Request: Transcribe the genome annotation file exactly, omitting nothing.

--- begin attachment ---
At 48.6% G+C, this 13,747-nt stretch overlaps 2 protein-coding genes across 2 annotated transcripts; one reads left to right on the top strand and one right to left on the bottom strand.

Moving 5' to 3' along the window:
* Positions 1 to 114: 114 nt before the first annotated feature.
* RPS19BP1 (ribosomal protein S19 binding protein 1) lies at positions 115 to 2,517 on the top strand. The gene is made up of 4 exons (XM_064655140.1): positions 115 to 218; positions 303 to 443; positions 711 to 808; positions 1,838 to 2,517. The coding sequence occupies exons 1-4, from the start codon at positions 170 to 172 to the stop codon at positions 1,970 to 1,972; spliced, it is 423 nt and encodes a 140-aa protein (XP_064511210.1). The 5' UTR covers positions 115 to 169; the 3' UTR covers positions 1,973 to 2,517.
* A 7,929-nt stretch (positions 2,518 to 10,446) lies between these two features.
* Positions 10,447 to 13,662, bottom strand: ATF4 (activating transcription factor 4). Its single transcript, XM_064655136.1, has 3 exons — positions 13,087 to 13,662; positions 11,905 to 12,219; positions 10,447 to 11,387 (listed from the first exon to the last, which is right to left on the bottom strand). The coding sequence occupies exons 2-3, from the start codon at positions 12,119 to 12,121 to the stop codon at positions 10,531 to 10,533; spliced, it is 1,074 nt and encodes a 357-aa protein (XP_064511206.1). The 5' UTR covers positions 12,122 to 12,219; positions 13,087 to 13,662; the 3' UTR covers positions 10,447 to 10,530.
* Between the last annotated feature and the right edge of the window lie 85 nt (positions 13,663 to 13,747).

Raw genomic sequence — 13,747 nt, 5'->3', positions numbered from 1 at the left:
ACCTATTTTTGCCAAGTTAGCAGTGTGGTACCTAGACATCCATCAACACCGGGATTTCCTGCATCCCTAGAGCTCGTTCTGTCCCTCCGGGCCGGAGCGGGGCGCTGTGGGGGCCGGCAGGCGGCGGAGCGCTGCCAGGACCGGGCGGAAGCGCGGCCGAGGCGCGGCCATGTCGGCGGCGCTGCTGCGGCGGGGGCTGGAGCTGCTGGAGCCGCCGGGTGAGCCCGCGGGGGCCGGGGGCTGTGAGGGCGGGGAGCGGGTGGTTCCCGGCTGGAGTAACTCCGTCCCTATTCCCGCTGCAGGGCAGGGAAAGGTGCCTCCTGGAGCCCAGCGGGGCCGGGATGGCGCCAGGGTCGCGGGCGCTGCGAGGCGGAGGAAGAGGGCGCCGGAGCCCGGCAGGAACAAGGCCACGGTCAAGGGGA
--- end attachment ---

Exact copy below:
At 48.6% G+C, this 13,747-nt stretch overlaps 2 protein-coding genes across 2 annotated transcripts; one reads left to right on the top strand and one right to left on the bottom strand.

Moving 5' to 3' along the window:
* Positions 1 to 114: 114 nt before the first annotated feature.
* RPS19BP1 (ribosomal protein S19 binding protein 1) lies at positions 115 to 2,517 on the top strand. The gene is made up of 4 exons (XM_064655140.1): positions 115 to 218; positions 303 to 443; positions 711 to 808; positions 1,838 to 2,517. The coding sequence occupies exons 1-4, from the start codon at positions 170 to 172 to the stop codon at positions 1,970 to 1,972; spliced, it is 423 nt and encodes a 140-aa protein (XP_064511210.1). The 5' UTR covers positions 115 to 169; the 3' UTR covers positions 1,973 to 2,517.
* A 7,929-nt stretch (positions 2,518 to 10,446) lies between these two features.
* Positions 10,447 to 13,662, bottom strand: ATF4 (activating transcription factor 4). Its single transcript, XM_064655136.1, has 3 exons — positions 13,087 to 13,662; positions 11,905 to 12,219; positions 10,447 to 11,387 (listed from the first exon to the last, which is right to left on the bottom strand). The coding sequence occupies exons 2-3, from the start codon at positions 12,119 to 12,121 to the stop codon at positions 10,531 to 10,533; spliced, it is 1,074 nt and encodes a 357-aa protein (XP_064511206.1). The 5' UTR covers positions 12,122 to 12,219; positions 13,087 to 13,662; the 3' UTR covers positions 10,447 to 10,530.
* Between the last annotated feature and the right edge of the window lie 85 nt (positions 13,663 to 13,747).

Raw genomic sequence — 13,747 nt, 5'->3', positions numbered from 1 at the left:
ACCTATTTTTGCCAAGTTAGCAGTGTGGTACCTAGACATCCATCAACACCGGGATTTCCTGCATCCCTAGAGCTCGTTCTGTCCCTCCGGGCCGGAGCGGGGCGCTGTGGGGGCCGGCAGGCGGCGGAGCGCTGCCAGGACCGGGCGGAAGCGCGGCCGAGGCGCGGCCATGTCGGCGGCGCTGCTGCGGCGGGGGCTGGAGCTGCTGGAGCCGCCGGGTGAGCCCGCGGGGGCCGGGGGCTGTGAGGGCGGGGAGCGGGTGGTTCCCGGCTGGAGTAACTCCGTCCCTATTCCCGCTGCAGGGCAGGGAAAGGTGCCTCCTGGAGCCCAGCGGGGCCGGGATGGCGCCAGGGTCGCGGGCGCTGCGAGGCGGAGGAAGAGGGCGCCGGAGCCCGGCAGGAACAAGGCCACGGTCAAGGGGA